Life here as a metro commuter is not unlike any other major city. The trains are overcrowded, the people are cranky and in a never ending rush to get somewhere very important. The trains stall during rush hour and when the doors open, people fly out in a mad dash, while refusing to move on the escalators. In the train cars, everyone is a suspect for the mystery odor that has just contaminated the air, the handlebars are a teeming petri dish of various diseases that will eventually infect you. And on the rare occasion that you manage to get a seat, its next to someone, too loud, to sleepy or too young to know about personal space.
Yes, this is the life of all metro people and a system I've used daily for as long as I can remember. I understand this world, and know its rules well. Keep your right at all times, always stand behind the yellow line, don't make eye contact and most importantly trust your instincts, if you think someone is going to be bad news, they probably will be.
Then theres the uniform that metro people put on everyday; consisting of black, gray or dark blue. The color selection I can only image is supposed to make one blend into the crowd in hopes that you can have a nice peaceful commute with no one harassing you. It, doesn't work, a hassle free commute is about as rare as a rainbow. A small few realize this and on rare occasions you'll see someone that boldly stands out.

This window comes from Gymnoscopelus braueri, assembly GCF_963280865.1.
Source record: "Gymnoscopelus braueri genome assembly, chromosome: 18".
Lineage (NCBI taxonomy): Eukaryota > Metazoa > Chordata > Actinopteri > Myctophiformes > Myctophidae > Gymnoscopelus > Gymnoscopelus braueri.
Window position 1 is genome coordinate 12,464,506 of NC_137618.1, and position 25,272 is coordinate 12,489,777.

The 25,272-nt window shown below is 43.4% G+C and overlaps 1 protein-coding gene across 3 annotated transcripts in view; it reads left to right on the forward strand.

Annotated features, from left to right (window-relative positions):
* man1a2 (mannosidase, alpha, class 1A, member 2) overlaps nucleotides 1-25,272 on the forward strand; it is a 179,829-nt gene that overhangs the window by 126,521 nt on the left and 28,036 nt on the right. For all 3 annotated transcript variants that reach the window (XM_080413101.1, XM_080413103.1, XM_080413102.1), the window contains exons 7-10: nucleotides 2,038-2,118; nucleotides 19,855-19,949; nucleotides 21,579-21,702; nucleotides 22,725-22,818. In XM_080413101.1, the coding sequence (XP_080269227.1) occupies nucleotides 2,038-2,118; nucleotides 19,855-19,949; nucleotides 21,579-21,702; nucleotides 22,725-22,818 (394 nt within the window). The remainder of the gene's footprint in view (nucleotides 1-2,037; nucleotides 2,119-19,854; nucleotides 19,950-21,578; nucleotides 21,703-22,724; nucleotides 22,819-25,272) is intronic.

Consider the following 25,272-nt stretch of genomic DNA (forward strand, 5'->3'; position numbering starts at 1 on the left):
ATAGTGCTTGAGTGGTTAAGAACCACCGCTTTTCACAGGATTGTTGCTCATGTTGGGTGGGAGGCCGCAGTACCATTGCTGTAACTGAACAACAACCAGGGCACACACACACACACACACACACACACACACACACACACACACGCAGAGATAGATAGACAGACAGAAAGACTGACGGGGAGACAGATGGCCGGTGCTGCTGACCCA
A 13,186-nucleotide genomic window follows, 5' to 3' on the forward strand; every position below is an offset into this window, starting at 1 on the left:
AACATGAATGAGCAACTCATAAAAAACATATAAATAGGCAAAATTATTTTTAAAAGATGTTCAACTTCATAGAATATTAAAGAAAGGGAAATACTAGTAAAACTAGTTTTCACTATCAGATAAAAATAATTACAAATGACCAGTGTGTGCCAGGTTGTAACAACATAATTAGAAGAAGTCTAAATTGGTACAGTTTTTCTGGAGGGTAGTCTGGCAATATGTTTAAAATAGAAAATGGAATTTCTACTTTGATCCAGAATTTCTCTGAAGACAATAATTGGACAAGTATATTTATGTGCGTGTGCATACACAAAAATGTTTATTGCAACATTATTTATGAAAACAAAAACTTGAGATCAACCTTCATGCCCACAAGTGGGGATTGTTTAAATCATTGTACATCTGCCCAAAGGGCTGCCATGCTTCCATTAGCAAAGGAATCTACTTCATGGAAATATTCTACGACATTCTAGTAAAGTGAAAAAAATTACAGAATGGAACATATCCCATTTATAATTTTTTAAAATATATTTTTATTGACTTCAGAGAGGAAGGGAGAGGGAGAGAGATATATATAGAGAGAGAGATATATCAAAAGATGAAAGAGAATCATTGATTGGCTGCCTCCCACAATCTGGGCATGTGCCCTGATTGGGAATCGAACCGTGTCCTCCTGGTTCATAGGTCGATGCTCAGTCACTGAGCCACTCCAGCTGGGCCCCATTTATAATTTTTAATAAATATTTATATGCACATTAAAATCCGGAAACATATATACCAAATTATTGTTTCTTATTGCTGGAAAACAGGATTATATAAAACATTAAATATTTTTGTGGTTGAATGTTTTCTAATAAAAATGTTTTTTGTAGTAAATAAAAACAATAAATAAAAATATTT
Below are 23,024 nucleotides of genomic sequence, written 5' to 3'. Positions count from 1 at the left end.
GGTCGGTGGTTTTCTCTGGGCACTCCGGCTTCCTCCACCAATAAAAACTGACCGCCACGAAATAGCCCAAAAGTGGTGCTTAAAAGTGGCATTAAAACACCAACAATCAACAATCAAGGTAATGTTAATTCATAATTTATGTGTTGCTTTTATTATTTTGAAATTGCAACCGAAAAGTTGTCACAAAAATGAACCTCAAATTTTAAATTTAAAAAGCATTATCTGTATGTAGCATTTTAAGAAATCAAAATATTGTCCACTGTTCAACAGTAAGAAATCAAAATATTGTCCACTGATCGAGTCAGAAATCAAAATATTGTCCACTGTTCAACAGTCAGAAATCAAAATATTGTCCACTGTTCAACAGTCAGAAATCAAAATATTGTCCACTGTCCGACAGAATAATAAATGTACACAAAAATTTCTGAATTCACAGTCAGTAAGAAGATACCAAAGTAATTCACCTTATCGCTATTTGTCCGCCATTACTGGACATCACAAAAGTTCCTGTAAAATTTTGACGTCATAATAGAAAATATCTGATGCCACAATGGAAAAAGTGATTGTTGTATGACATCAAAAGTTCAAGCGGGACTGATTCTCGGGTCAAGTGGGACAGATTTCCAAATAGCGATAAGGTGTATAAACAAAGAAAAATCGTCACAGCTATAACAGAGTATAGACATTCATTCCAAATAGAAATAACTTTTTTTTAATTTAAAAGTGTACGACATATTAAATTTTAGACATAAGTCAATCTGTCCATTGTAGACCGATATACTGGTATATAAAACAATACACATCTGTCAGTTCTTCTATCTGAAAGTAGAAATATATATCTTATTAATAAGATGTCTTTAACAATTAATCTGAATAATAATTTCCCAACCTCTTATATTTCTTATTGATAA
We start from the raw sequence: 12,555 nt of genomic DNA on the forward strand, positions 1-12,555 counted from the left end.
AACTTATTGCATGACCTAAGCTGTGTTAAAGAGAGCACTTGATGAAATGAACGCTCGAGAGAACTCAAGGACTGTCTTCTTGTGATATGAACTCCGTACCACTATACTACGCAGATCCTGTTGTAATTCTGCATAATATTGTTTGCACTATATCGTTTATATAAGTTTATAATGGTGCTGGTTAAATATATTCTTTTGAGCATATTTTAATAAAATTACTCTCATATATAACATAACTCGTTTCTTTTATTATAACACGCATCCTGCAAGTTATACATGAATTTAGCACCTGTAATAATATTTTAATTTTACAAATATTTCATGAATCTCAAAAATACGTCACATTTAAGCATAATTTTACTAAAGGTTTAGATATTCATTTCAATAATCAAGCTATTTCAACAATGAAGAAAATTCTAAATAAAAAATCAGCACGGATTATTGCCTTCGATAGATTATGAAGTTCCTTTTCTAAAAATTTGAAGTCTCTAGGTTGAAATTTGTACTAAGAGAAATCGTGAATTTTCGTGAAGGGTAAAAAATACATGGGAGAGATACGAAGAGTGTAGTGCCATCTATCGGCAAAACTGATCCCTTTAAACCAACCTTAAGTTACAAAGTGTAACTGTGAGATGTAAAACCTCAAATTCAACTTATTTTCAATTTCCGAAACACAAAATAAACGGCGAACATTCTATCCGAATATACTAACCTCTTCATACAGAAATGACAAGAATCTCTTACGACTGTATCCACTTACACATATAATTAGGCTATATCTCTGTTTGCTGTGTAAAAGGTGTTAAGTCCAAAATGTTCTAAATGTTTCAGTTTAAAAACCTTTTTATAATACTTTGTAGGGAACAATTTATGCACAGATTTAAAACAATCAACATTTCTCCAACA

I live near the Gare St. Lazare, a busy train hub with many lines crossing through. The entrance to the subterranean platforms are covered with a giant clear dome allowing light to follow behind as you descend into the world of the metro.
Decorating the floor, about 2 levels down, directly underneath the dome opening is a working clock. A clock that I have marched on many times, before taking notice of it one day and immediately knew that there would be a photo to be had there.
On a day when I had a bit of time to focus on creating this image, I went with my camera, tripod and shutter remote. I choose a time when I knew the station would be relatively calm, I entered through the dome and started descending down the escalator. I took my time and watched the clock on the floor as I did. I wanted to see what it looked like as I went down and see what was happening around it.
None of the people walking over it seemed to notice that they were hurriedly passing to their destination while marching over a giant clock. After doing some reconnaissance, I ended up choosing a quiet corner on the level just overhead where I would go unnoticed in such a large structure.
For the most part the people passing over the clock were sparse, until a train came and you would have a bust of people passing by, giving me a window of about 1-2 minutes to catch something interesting. I didn't have a wide angle lens at the time, so I framed my image as best I could to incorporate the clock and the people. I found a framing that I liked and took out my shutter remote. It was a manual one that, someone had given me; to use it I had to plug it into the side on my camera and be extra careful not to accidently tug on the connected cord and mistakenly shake my camera in the process after I had hit the trigger. Since I was going to be using a long shutter speed any movement to the camera would have made the background blurry and I wanted only to capture the movement of the people passing over time.